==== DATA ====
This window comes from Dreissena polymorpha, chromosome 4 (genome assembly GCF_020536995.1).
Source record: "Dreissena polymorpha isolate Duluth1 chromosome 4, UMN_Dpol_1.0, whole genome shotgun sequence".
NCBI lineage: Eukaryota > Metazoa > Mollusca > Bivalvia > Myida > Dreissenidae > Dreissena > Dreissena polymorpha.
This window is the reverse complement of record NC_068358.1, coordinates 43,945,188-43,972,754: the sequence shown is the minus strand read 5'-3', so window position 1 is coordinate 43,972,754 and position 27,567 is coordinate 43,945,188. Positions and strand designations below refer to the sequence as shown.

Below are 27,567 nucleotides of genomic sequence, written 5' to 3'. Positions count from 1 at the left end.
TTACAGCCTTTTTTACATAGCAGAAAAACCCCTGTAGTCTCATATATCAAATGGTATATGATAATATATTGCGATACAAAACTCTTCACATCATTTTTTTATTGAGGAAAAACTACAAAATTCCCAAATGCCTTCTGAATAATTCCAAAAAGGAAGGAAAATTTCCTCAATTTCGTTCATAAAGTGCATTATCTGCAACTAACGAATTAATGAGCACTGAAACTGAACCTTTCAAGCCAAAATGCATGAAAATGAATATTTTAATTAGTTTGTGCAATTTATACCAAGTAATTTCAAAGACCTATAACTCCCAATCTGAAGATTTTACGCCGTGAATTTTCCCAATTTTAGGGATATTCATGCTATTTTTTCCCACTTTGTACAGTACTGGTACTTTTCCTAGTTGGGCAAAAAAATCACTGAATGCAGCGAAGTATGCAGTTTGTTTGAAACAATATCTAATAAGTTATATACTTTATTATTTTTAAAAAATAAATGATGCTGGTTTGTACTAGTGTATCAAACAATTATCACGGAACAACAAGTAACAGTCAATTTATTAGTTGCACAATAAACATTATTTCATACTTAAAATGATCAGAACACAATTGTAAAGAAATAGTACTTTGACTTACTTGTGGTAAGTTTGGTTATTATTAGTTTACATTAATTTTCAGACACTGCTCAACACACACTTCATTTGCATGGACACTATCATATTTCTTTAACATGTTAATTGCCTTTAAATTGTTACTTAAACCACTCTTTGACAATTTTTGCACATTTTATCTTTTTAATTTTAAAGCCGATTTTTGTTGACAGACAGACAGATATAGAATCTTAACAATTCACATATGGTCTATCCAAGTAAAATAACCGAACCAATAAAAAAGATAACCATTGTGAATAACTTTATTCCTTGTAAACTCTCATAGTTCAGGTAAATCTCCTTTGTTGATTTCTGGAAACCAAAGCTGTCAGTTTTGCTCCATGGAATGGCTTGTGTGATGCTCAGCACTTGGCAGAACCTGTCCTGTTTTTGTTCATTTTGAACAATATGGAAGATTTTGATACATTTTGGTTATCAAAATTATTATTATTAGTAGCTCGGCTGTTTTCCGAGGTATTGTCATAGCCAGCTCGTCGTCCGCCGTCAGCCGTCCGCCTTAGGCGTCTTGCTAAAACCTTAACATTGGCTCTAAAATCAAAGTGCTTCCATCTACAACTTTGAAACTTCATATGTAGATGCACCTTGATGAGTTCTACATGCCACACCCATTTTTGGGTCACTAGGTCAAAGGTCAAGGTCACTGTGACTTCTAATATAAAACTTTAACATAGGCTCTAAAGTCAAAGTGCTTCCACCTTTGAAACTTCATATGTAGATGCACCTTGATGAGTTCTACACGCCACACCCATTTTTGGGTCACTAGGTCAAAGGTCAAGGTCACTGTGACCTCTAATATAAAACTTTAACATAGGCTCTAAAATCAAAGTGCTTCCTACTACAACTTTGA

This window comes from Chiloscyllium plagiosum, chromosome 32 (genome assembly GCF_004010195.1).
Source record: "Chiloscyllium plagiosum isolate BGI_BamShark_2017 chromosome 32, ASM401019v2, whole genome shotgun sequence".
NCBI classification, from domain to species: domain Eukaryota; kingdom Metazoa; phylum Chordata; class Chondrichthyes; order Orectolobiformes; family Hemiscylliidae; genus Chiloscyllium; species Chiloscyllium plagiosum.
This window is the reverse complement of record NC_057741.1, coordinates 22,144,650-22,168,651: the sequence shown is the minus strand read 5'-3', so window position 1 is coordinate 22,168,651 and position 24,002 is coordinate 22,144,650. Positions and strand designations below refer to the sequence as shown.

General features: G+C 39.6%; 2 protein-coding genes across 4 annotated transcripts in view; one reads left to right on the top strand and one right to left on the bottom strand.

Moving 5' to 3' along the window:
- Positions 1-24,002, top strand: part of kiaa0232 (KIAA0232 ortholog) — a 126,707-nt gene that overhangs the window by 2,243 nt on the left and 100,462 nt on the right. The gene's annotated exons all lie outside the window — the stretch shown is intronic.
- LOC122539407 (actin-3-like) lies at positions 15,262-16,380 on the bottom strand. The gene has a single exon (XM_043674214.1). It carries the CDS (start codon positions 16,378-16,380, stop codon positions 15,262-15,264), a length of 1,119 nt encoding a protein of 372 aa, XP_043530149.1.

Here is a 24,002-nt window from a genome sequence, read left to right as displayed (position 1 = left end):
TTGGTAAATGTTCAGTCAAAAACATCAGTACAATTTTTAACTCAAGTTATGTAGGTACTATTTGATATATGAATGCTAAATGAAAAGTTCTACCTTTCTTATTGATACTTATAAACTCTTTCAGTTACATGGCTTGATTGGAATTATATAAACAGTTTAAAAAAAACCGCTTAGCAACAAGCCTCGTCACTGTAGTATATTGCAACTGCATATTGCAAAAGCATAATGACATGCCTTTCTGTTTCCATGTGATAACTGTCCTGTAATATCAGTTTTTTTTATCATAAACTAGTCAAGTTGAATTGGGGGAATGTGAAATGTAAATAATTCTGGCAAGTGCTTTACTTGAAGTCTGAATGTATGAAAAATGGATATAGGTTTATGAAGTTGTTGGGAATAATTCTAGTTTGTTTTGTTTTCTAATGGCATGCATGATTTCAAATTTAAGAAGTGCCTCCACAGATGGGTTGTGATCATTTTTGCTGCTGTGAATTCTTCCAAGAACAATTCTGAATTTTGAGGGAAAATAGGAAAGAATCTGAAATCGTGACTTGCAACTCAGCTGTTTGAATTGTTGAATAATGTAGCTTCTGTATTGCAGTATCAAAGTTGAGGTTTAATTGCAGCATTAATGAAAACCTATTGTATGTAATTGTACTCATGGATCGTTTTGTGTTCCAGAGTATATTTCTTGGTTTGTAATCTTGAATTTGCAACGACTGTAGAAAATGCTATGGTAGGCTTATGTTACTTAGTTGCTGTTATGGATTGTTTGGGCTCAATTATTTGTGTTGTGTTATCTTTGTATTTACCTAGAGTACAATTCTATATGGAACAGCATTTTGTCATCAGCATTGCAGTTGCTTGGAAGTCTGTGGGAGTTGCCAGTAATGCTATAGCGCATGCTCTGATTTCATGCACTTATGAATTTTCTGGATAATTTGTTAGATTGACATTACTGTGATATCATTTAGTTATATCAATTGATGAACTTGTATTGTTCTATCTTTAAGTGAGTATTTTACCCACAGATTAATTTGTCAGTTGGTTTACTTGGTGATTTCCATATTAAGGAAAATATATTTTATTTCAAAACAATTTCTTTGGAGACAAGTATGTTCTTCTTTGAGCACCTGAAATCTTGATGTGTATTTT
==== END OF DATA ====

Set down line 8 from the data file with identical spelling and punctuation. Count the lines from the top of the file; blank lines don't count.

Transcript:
Source record: "Chiloscyllium plagiosum isolate BGI_BamShark_2017 chromosome 32, ASM401019v2, whole genome shotgun sequence".